Live Export

Exporters repositioning and selling ships as tough year bites

James Nason, 28/10/2016
Cattle loading at East Arm Wharf in Darwin.

Cattle loading at East Arm Wharf in Darwin.

A tough year for livestock exporters is showing few signs of easing in coming months, with the approaching wet season set to make it harder to source cattle.

With cattle already in tight supply and restockers competing heavily for available numbers after recent rain, the market for steers and heifers suitable for export stands close to an all time high at 365c/kg ex-Darwin.

Market conditions in Indonesia and Vietnam are also adding to the pressure exporters and importers are feeling in the current market.

The sudden introduction a new breeder import policy by the Indonesian Government in early September, just as shipping was being marshalled for the anticipated release of third-trimester permits, resulted in no cattle being shipped at all during the month, resulting in substantial demurrage costs for many exporters who had ships on charter.

The same policy continues to disrupt the trade, with many normal customers still unable to access import permits because they have not yet agreed to the new breeder import policy.

The new rule requires that for every five feeder or slaughter animals imported, one breeding animal must also be imported, a difficult and expensive policy for importers with feedlots and no land for breeding cattle to comply with.

The Indonesian Government is also requiring importers to sell finished cattle from their feedlots at a low price point, as it tries to keep the price of beef affordable for consumers.

This means exporters and importers are unable to pass on the high costs they have to pay for Australian cattle, causing losses for their businesses.

Orders to Vietnam have also wound back due to recent ESCAS issues and an abundant supply of cattle in the market. Talk of South American countries gaining protocol access to Vietnam has also been increasing in recent months.

Restocker competition keeping prices high

While processor grid prices and the EYCI have eased by 20-25c/kg in recent weeks, prices for live export steers in the north have not shown similar declines.

This appears mainly to do with the strength of new competition coming again from restockers, who are now in the market to buy cattle to put on new season grass.

For example, a large line of Brahman steers from NW Qld, which would usually go straight to live export, are instead heading south after they were bought by a channel country restocker for 375c/kg last week.

Buying high and selling low for extended periods is obviously not good for business, while exporters with vessels on charter continue to absorb substantial demurrage costs which have added to balance sheet difficulties since the start of September.

Repositioning of vessels

Exporters with long-term shipping commitments, either through vessels they own or lease, are perhaps most exposed in the current low-supply cycle.

Many are not renewing lease arrangements as fixed-term charters come back up for renewal, and are moving instead to voyage-based charters when it makes financial sense to conduct a trade, as recently reported.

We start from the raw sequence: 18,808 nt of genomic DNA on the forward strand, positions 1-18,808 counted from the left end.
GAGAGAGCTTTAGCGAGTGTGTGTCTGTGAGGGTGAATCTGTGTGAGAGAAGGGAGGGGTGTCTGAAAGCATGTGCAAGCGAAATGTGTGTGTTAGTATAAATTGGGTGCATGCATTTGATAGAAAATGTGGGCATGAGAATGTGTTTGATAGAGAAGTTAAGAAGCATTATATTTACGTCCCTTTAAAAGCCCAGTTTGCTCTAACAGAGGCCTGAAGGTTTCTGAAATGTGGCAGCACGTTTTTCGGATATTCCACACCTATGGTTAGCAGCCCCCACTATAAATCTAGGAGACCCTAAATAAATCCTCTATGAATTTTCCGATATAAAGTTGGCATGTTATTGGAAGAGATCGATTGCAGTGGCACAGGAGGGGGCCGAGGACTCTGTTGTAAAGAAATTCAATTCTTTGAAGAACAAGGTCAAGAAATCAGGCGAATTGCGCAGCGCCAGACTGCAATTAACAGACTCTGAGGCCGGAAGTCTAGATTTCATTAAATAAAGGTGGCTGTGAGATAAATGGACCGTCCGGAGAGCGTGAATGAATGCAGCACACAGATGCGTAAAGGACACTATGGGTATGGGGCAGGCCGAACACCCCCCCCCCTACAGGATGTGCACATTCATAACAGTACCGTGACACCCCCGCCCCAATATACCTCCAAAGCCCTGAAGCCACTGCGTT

Exporters who started the year with five vessels are now down to one.

Others are repositioning carriers to find work in markets outside of Australia.

It is worth remembering that Australia’s livestock export industry is only a small part of the global trade, with well over 200 livestock vessels operating worldwide.

In its recent financial report Wellard Rural Exports noted that as a consequence of increased cattle prices and reduced supply in Australia, it had reduced its business here in favour of increasing its business in South America.

Wellard testing market for two of its five ships


Wellard’s MV OCean Swagman

However, with a fleet of five large vessels, Australia’s largest livestock exporter is also clearly seeking to ease its exposure.

Beef Central has learned this week that Wellard is testing the market for the potential sale of two of its five large livestock carriers.

The company has gone to the market seeking expressions of interest for the sale of its sister ships the MV Ocean Swagman and the MV Ocean Outback.

Both were launched in 2010 and each has a capacity to carry 7000 cattle or 26,000 sheep or a combination of both.

Wellard told Beef Central it had received a number of unsolicited inquiries from Middle Eastern and Chinese buyers to purchase vessels.

“In response, Wellard elected to commence a formal process to test the market for the potential sale of either the M/V Ocean Swagman and/or the M/V Ocean Outback,” the spokesperson said in a statement supplied to Beef Central.

“No decision has been made to complete a sale.

“Wellard is constantly reviewing its fleet so that it can extract maximum efficiency and return from its maritime assets. This is a process Wellard has regularly undertaken to make sure it always has the right fleet for the right trade.

“Whether a sale is progressed will depend on the offers received and the board and management’s view of the same.”

Minimising losses

The main challenge confronting live exporters, like any buyer of Australian cattle at present, is supply, which is cyclical in nature and should ease as wall-to-wall grass around much of the country triggers herd rebuilding and improved supply in a year or two.

Until then the focus is likely to be purely on minimising losses and maintaining financial viability.

The cyclical downturn is affecting all exporters big and small.

Elders recently announced it is pulling out of its long running involvement in live exports after reporting a loss of $2.9 million from that section of its business for the six months to March 30, this year.